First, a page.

Flynn and Ray have parked the bookmobile and are now sitting in a diner.  The table is covered with empty milkshake glasses and Ray is slurping up the bottom dregs of the last one.  I felt full and sick just watching this scene.


Ray is an enigma to Flynn: oddly familiar and yet with no clues that would tip Flynn off to his past.  Even with all of his deductive skills, Flynn just cannot figure Ray out, which makes him want to try even harder.

Suddenly, Ray suffers a huge and sudden headache.  After 10 milkshakes, my guess was brain freeze, but as it turned out, the pain was connected to his amnesia.  He tells Flynn that he has only 4 months of memory: period.  As he gets up, he pulls an artifact from his pocket: an artifact that was very recently in the library, and Flynn has his epiphany.

Flynn: “You’re the library!”

Now Flynn understands Ray’s need for the staff of knowledge — it’s to get his memory back.  I wish he could explain my sudden craving for a milkshake.

Jenkins and the team are making every attempt to keep the Library from going dark, but they are running out of life-sustaining lamps.  Cassandra asks Jenkins if there is a “plan B” and Jenkins solemnly assures her that there is.

Cassandra: “What are you not telling us, Jr. Jenkins?”

Jenkins:  “Quite a lot, I expect”

As the last lights begin to fade, Jenkins tells Cassandra, Ezekiel and Jacob to exit the Library and leave him alone with it.  He reasons that the Library will pull from the strongest life force available, which in this case would be the immortal Jenkins himself.  He wants all of the others out of the building before that happens, and they all protest for his self-sacrifice…well, all except Ezekiel.  Gotta love his honesty.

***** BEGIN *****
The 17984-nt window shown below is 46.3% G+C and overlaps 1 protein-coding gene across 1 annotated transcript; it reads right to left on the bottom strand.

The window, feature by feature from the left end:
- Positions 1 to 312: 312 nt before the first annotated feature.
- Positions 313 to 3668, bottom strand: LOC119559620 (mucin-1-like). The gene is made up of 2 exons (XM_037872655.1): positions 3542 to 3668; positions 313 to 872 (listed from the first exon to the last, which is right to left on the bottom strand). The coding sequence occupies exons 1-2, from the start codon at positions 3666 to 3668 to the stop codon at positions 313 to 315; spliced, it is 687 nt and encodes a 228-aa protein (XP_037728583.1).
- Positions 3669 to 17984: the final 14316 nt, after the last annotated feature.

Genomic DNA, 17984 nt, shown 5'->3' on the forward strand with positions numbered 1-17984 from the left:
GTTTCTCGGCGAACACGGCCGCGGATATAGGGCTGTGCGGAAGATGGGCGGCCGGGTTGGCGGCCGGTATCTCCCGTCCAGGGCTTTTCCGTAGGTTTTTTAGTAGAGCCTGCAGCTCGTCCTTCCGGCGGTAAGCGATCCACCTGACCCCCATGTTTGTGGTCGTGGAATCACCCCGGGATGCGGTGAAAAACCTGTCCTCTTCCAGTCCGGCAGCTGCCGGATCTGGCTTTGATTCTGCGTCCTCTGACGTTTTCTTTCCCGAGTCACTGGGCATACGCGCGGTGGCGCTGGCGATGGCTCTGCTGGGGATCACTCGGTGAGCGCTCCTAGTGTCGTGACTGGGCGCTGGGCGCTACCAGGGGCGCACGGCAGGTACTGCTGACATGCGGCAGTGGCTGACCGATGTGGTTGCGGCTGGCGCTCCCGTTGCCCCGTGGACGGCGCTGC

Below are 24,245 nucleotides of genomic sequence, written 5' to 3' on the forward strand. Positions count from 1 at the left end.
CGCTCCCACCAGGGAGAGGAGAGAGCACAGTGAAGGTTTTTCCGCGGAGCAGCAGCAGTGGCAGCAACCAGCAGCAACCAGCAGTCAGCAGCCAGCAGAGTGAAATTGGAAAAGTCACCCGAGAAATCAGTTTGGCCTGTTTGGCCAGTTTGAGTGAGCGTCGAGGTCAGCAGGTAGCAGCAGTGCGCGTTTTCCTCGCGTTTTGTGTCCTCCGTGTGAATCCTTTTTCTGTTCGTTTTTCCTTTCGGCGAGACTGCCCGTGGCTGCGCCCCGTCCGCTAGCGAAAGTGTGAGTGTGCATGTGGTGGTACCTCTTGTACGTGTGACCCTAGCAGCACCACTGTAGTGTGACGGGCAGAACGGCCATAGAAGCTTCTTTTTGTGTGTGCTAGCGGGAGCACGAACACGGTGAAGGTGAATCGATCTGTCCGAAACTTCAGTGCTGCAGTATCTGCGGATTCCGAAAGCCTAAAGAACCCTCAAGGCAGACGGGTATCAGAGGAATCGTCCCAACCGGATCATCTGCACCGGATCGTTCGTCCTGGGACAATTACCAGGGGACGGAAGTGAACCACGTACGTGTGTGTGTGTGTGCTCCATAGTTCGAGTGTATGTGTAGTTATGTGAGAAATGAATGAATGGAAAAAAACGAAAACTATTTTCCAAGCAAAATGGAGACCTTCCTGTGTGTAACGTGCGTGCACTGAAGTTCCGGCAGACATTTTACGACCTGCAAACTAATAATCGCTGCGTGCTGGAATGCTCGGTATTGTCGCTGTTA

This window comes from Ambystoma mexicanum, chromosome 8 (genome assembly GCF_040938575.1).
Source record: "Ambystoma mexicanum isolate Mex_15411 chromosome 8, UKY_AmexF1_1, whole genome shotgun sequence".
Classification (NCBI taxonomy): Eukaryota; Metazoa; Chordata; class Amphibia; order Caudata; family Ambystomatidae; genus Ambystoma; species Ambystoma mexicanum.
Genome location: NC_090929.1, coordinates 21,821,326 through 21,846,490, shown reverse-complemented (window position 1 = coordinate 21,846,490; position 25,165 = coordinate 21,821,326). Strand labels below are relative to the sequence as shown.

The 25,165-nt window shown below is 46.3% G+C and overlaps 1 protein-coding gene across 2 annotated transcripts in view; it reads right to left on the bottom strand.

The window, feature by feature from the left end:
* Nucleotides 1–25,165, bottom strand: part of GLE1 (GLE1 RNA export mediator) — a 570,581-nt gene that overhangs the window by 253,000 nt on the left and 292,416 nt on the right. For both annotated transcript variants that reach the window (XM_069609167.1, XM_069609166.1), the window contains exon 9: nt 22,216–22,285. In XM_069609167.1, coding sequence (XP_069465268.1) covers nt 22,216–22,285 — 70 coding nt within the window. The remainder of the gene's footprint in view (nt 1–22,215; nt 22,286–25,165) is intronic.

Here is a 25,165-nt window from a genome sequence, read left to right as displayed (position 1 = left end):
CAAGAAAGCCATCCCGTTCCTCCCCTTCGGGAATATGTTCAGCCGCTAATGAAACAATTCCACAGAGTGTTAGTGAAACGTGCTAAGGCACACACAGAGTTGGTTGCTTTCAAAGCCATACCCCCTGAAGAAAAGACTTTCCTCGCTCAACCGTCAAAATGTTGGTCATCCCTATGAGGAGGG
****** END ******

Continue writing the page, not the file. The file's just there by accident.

Flynn is elated to finally be able to talk with the Library on human terms and ask him all of the burning questions he has, but the opportunity is not what he had hoped:  Ray doesn’t remember anything.  Time is of the essence, so they take the Eye of Zarathustra to find the door of an ancient Sumerian temple, which just happens to be nearby.  Of course.

In keeping with many ancient temples, it’s booby-trapped with some pretty sophisticated devices that work perfectly after hundreds of years and are easily disabled or dodged if you can do the two-step (or whatever they called that little jig they did through the dart room).

Eve and Moriarty find the bookmobile with directions from Ariel, and I was thrilled that Eve got to whip out some more snarky attitude in their interactions.  As Moriarty reaches into his pocket to consult the sprite for directions, Eve has already determined which way to go.  As she put down his attempts to endear himself with her earlier, her double-entendre didn’t go unnoticed:

Eve: “Keep it in your pants, English”


Flynn is surprised to see Eve working with Moriarty.  He’s about as surprised as Eve is to find Flynn helping his abductor, whom she believes is harming the Library.  They have all found the temple room containing the staff of knowledge, and as Eve and Flynn argue about her new teammate and Ray’s true identity, Ray (unnoticed), gets the staff and immediately lights up like a Tesla cage.

They need to get the staff from his grip, but grabbing the staff from Ray would mean death to a human, but Eve accepts that as her job: to protect the Library.  Before Eve can act, Moriarty steps in and convinces them that he’s the logical choice, being Fictional and not human.  He takes the staff from Ray (yes, that did hurt), and escapes with it.  Ray gets his memories back, and knows that he must return to the Library to reunite with his true physical form.  Flynn is bummed that Ray must go back so soon; he’s got so many questions.